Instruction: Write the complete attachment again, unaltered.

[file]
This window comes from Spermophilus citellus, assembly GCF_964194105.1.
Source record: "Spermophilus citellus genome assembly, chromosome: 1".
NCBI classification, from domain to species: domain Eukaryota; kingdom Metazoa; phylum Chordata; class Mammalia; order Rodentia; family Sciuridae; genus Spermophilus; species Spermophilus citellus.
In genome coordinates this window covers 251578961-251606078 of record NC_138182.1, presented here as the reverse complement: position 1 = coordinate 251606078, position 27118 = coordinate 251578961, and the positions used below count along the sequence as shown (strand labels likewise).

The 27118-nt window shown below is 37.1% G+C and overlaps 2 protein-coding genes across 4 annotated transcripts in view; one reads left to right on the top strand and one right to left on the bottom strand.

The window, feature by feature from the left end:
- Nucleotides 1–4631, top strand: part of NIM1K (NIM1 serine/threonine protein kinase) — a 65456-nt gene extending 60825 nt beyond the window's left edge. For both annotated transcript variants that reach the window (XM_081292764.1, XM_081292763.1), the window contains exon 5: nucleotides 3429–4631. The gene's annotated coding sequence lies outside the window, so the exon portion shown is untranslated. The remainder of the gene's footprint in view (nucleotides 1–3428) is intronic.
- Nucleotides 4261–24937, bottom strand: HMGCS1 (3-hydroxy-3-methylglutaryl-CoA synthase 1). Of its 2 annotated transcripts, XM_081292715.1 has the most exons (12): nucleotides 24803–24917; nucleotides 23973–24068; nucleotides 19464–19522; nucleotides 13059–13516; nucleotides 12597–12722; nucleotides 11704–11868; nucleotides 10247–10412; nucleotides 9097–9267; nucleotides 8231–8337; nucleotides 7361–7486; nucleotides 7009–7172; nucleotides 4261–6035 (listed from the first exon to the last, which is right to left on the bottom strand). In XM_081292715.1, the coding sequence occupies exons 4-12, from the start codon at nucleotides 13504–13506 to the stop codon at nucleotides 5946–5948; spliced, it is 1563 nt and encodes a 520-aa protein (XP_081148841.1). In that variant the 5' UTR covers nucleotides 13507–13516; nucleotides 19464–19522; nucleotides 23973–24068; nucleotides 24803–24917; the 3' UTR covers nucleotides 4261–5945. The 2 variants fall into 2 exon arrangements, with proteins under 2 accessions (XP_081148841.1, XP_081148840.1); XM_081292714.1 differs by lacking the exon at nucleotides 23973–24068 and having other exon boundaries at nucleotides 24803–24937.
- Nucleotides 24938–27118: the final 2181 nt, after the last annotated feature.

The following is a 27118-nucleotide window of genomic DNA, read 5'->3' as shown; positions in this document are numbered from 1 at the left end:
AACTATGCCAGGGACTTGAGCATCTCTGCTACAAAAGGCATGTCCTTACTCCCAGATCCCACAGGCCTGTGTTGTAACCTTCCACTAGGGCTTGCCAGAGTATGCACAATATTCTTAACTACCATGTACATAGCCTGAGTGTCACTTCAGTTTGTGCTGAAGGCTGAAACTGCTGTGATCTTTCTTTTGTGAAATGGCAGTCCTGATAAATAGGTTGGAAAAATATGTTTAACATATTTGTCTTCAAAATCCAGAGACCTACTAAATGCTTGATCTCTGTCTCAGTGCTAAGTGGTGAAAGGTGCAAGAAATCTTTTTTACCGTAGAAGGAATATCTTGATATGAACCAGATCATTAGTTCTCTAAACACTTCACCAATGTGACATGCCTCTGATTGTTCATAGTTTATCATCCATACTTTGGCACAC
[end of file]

This window comes from Spermophilus citellus, assembly GCF_964194105.1.
Source record: "Spermophilus citellus genome assembly, chromosome: 1".
NCBI classification, from domain to species: domain Eukaryota; kingdom Metazoa; phylum Chordata; class Mammalia; order Rodentia; family Sciuridae; genus Spermophilus; species Spermophilus citellus.
In genome coordinates this window covers 251578961-251606078 of record NC_138182.1, presented here as the reverse complement: position 1 = coordinate 251606078, position 27118 = coordinate 251578961, and the positions used below count along the sequence as shown (strand labels likewise).

The 27118-nt window shown below is 37.1% G+C and overlaps 2 protein-coding genes across 4 annotated transcripts in view; one reads left to right on the top strand and one right to left on the bottom strand.

The window, feature by feature from the left end:
- Nucleotides 1–4631, top strand: part of NIM1K (NIM1 serine/threonine protein kinase) — a 65456-nt gene extending 60825 nt beyond the window's left edge. For both annotated transcript variants that reach the window (XM_081292764.1, XM_081292763.1), the window contains exon 5: nucleotides 3429–4631. The gene's annotated coding sequence lies outside the window, so the exon portion shown is untranslated. The remainder of the gene's footprint in view (nucleotides 1–3428) is intronic.
- Nucleotides 4261–24937, bottom strand: HMGCS1 (3-hydroxy-3-methylglutaryl-CoA synthase 1). Of its 2 annotated transcripts, XM_081292715.1 has the most exons (12): nucleotides 24803–24917; nucleotides 23973–24068; nucleotides 19464–19522; nucleotides 13059–13516; nucleotides 12597–12722; nucleotides 11704–11868; nucleotides 10247–10412; nucleotides 9097–9267; nucleotides 8231–8337; nucleotides 7361–7486; nucleotides 7009–7172; nucleotides 4261–6035 (listed from the first exon to the last, which is right to left on the bottom strand). In XM_081292715.1, the coding sequence occupies exons 4-12, from the start codon at nucleotides 13504–13506 to the stop codon at nucleotides 5946–5948; spliced, it is 1563 nt and encodes a 520-aa protein (XP_081148841.1). In that variant the 5' UTR covers nucleotides 13507–13516; nucleotides 19464–19522; nucleotides 23973–24068; nucleotides 24803–24917; the 3' UTR covers nucleotides 4261–5945. The 2 variants fall into 2 exon arrangements, with proteins under 2 accessions (XP_081148841.1, XP_081148840.1); XM_081292714.1 differs by lacking the exon at nucleotides 23973–24068 and having other exon boundaries at nucleotides 24803–24937.
- Nucleotides 24938–27118: the final 2181 nt, after the last annotated feature.

The following is a 27118-nucleotide window of genomic DNA, read 5'->3' as shown; positions in this document are numbered from 1 at the left end:
AACTATGCCAGGGACTTGAGCATCTCTGCTACAAAAGGCATGTCCTTACTCCCAGATCCCACAGGCCTGTGTTGTAACCTTCCACTAGGGCTTGCCAGAGTATGCACAATATTCTTAACTACCATGTACATAGCCTGAGTGTCACTTCAGTTTGTGCTGAAGGCTGAAACTGCTGTGATCTTTCTTTTGTGAAATGGCAGTCCTGATAAATAGGTTGGAAAAATATGTTTAACATATTTGTCTTCAAAATCCAGAGACCTACTAAATGCTTGATCTCTGTCTCAGTGCTAAGTGGTGAAAGGTGCAAGAAATCTTTTTTACCGTAGAAGGAATATCTTGATATGAACCAGATCATTAGTTCTCTAAACACTTCACCAATGTGACATGCCTCTGATTGTTCATAGTTTATCATCCATACTTTGGCACAC